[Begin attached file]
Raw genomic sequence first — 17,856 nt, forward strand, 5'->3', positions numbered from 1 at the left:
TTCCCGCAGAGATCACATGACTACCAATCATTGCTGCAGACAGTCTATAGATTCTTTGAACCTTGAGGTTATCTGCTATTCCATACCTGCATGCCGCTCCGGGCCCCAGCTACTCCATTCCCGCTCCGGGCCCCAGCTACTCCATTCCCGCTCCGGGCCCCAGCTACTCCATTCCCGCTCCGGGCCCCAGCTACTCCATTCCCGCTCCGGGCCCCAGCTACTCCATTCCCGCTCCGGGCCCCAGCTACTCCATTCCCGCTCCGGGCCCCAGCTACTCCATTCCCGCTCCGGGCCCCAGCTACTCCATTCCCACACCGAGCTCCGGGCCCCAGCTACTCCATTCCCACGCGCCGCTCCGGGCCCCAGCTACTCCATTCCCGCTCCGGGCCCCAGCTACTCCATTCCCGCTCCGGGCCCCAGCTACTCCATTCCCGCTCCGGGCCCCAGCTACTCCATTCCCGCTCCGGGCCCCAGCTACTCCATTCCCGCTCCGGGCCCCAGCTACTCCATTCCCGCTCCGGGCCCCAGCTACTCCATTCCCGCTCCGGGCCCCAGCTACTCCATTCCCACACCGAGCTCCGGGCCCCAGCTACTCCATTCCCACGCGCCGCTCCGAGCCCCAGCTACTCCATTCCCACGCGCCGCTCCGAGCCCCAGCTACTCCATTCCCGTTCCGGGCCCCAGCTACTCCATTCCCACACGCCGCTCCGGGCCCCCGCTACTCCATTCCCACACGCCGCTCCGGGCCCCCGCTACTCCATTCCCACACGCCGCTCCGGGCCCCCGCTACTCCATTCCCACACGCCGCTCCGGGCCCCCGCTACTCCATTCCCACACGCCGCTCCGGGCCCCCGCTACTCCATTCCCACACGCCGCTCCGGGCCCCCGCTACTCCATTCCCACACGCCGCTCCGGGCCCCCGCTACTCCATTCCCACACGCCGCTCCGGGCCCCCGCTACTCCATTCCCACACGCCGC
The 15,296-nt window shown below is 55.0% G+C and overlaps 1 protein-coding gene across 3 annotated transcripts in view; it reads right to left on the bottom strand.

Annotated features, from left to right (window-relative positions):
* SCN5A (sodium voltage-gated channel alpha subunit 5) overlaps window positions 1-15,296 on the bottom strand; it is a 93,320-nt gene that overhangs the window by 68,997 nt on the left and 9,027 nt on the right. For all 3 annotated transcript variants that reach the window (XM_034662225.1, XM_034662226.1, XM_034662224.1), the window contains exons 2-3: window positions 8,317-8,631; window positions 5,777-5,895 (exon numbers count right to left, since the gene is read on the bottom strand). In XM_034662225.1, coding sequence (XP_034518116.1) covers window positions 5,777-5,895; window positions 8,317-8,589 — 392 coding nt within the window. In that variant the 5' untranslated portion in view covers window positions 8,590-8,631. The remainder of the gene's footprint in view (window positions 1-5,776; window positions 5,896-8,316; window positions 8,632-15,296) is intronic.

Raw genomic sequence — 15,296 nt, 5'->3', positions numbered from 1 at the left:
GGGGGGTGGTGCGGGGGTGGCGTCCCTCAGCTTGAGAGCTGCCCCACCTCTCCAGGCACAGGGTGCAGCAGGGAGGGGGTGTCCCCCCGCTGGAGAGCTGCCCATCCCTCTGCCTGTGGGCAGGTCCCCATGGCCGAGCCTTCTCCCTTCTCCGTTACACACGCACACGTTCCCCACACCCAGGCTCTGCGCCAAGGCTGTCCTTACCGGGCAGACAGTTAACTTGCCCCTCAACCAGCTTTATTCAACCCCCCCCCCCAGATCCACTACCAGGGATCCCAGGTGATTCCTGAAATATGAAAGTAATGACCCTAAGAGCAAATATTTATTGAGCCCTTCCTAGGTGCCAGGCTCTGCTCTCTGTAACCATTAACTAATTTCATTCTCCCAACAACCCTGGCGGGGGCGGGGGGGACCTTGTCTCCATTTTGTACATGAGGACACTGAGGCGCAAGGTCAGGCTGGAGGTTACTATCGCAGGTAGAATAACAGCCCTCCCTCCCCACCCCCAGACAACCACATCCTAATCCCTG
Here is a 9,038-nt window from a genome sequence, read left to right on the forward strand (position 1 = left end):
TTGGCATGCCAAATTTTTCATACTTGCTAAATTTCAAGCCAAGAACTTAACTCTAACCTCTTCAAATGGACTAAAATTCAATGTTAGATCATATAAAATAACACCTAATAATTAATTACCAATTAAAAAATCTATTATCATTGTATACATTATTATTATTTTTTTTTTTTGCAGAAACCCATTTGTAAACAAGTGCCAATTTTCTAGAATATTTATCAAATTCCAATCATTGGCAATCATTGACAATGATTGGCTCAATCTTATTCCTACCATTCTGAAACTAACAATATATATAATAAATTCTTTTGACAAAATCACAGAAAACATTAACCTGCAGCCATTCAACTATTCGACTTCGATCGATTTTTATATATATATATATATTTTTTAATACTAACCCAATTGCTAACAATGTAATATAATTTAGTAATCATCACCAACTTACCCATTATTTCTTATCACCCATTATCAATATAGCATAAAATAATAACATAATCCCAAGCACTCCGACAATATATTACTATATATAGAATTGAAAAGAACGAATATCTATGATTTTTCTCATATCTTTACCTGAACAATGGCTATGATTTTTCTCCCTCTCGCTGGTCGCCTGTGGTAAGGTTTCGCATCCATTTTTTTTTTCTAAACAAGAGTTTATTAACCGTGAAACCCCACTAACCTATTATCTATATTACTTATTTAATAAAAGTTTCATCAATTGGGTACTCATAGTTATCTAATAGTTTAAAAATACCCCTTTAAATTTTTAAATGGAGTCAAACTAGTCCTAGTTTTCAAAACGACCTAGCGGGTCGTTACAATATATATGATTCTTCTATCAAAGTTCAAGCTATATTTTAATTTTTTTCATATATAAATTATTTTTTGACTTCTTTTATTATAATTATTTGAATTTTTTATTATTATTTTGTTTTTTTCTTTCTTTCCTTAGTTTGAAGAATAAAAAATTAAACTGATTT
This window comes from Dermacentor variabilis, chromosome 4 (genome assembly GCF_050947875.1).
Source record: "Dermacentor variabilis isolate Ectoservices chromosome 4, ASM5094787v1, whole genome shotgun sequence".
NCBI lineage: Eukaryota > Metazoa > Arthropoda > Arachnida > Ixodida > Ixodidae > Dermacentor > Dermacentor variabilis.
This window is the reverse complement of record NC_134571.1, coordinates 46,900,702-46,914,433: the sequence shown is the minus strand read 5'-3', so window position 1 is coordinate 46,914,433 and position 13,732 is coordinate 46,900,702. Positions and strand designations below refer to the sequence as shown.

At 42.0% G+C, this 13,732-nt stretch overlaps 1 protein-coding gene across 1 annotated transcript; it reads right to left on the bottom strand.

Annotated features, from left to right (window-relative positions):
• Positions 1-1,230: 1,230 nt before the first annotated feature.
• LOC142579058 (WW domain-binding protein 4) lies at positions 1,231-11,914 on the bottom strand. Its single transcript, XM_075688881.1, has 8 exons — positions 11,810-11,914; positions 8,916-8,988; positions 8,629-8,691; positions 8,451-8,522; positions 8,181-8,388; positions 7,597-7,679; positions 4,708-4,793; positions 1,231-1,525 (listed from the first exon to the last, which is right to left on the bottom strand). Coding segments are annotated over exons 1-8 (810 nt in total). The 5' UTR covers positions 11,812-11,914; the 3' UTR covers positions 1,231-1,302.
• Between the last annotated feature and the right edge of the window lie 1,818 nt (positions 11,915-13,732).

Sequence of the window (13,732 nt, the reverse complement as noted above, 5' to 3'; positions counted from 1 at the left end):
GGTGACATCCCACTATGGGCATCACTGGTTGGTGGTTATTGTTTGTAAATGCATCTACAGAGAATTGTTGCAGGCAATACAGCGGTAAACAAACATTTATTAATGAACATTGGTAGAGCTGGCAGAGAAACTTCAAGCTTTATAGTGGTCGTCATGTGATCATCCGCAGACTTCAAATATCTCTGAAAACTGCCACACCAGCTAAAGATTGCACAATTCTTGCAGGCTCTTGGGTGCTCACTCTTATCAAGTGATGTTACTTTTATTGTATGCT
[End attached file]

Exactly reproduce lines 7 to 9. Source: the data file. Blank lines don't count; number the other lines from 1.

GGGGGGTGGTGCGGGGGTGGCGTCCCTCAGCTTGAGAGCTGCCCCACCTCTCCAGGCACAGGGTGCAGCAGGGAGGGGGTGTCCCCCCGCTGGAGAGCTGCCCATCCCTCTGCCTGTGGGCAGGTCCCCATGGCCGAGCCTTCTCCCTTCTCCGTTACACACGCACACGTTCCCCACACCCAGGCTCTGCGCCAAGGCTGTCCTTACCGGGCAGACAGTTAACTTGCCCCTCAACCAGCTTTATTCAACCCCCCCCCCCAGATCCACTACCAGGGATCCCAGGTGATTCCTGAAATATGAAAGTAATGACCCTAAGAGCAAATATTTATTGAGCCCTTCCTAGGTGCCAGGCTCTGCTCTCTGTAACCATTAACTAATTTCATTCTCCCAACAACCCTGGCGGGGGCGGGGGGGACCTTGTCTCCATTTTGTACATGAGGACACTGAGGCGCAAGGTCAGGCTGGAGGTTACTATCGCAGGTAGAATAACAGCCCTCCCTCCCCACCCCCAGACAACCACATCCTAATCCCTG
Here is a 9,038-nt window from a genome sequence, read left to right on the forward strand (position 1 = left end):
TTGGCATGCCAAATTTTTCATACTTGCTAAATTTCAAGCCAAGAACTTAACTCTAACCTCTTCAAATGGACTAAAATTCAATGTTAGATCATATAAAATAACACCTAATAATTAATTACCAATTAAAAAATCTATTATCATTGTATACATTATTATTATTTTTTTTTTTTGCAGAAACCCATTTGTAAACAAGTGCCAATTTTCTAGAATATTTATCAAATTCCAATCATTGGCAATCATTGACAATGATTGGCTCAATCTTATTCCTACCATTCTGAAACTAACAATATATATAATAAATTCTTTTGACAAAATCACAGAAAACATTAACCTGCAGCCATTCAACTATTCGACTTCGATCGATTTTTATATATATATATATATTTTTTAATACTAACCCAATTGCTAACAATGTAATATAATTTAGTAATCATCACCAACTTACCCATTATTTCTTATCACCCATTATCAATATAGCATAAAATAATAACATAATCCCAAGCACTCCGACAATATATTACTATATATAGAATTGAAAAGAACGAATATCTATGATTTTTCTCATATCTTTACCTGAACAATGGCTATGATTTTTCTCCCTCTCGCTGGTCGCCTGTGGTAAGGTTTCGCATCCATTTTTTTTTTCTAAACAAGAGTTTATTAACCGTGAAACCCCACTAACCTATTATCTATATTACTTATTTAATAAAAGTTTCATCAATTGGGTACTCATAGTTATCTAATAGTTTAAAAATACCCCTTTAAATTTTTAAATGGAGTCAAACTAGTCCTAGTTTTCAAAACGACCTAGCGGGTCGTTACAATATATATGATTCTTCTATCAAAGTTCAAGCTATATTTTAATTTTTTTCATATATAAATTATTTTTTGACTTCTTTTATTATAATTATTTGAATTTTTTATTATTATTTTGTTTTTTTCTTTCTTTCCTTAGTTTGAAGAATAAAAAATTAAACTGATTT